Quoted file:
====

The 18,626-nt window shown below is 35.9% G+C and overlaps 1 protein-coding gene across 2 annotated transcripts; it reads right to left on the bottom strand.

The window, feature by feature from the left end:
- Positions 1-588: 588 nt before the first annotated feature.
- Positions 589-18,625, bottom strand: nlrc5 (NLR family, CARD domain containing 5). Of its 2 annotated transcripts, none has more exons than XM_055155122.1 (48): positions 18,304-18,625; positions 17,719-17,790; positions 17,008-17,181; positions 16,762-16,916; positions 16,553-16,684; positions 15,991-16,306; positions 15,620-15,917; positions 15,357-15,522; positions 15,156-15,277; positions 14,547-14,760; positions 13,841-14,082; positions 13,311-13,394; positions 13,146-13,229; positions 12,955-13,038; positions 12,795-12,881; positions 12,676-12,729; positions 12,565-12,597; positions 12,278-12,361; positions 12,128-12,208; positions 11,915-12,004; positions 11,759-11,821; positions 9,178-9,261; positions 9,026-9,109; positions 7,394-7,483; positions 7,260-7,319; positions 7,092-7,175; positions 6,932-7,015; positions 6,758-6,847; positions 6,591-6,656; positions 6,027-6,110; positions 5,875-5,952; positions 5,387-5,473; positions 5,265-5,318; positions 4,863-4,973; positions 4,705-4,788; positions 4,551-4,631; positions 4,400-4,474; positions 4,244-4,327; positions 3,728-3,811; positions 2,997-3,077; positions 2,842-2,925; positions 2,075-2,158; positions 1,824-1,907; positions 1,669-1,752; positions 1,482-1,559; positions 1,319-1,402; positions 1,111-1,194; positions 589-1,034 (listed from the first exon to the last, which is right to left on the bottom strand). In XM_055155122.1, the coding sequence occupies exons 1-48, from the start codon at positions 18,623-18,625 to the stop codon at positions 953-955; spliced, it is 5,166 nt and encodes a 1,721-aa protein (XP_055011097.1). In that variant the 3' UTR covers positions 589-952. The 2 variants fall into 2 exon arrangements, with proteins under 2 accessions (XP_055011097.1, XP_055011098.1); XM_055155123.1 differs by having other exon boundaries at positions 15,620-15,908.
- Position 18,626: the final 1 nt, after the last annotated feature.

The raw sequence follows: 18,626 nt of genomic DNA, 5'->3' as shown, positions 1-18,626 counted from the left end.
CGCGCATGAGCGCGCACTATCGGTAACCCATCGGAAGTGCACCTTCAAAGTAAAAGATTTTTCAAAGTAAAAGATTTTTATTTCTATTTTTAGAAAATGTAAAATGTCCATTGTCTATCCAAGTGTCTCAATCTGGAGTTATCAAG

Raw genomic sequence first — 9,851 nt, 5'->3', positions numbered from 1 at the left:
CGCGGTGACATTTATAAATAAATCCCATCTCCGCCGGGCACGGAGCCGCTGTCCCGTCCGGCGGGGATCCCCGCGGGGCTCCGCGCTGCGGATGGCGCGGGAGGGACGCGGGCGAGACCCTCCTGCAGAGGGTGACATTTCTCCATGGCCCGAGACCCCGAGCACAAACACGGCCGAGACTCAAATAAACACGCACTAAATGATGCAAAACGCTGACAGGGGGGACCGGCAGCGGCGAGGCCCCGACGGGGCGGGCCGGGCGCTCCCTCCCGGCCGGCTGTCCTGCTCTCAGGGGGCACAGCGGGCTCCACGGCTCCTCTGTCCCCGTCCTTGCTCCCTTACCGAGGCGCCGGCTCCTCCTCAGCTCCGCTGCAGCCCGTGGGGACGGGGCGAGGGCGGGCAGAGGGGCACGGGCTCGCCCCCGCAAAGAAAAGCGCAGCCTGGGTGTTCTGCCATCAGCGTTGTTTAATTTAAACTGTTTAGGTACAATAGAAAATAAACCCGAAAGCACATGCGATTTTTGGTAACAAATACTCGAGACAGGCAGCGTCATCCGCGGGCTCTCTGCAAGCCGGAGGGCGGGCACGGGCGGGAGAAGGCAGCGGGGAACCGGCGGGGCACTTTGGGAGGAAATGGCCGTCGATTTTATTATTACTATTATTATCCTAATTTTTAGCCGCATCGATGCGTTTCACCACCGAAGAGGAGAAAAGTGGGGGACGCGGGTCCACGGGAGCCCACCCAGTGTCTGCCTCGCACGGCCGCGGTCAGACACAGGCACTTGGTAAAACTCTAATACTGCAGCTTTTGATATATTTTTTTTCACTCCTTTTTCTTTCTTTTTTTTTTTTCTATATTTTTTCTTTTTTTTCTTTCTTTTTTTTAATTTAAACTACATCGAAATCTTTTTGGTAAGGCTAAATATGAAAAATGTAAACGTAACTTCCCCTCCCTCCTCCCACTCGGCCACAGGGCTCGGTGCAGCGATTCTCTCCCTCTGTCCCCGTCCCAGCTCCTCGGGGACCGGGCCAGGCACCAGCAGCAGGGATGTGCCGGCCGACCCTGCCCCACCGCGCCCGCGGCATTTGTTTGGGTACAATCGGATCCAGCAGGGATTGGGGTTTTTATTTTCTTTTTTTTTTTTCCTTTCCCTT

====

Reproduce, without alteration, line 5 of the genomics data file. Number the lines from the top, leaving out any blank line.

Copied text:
- Position 18,626: the final 1 nt, after the last annotated feature.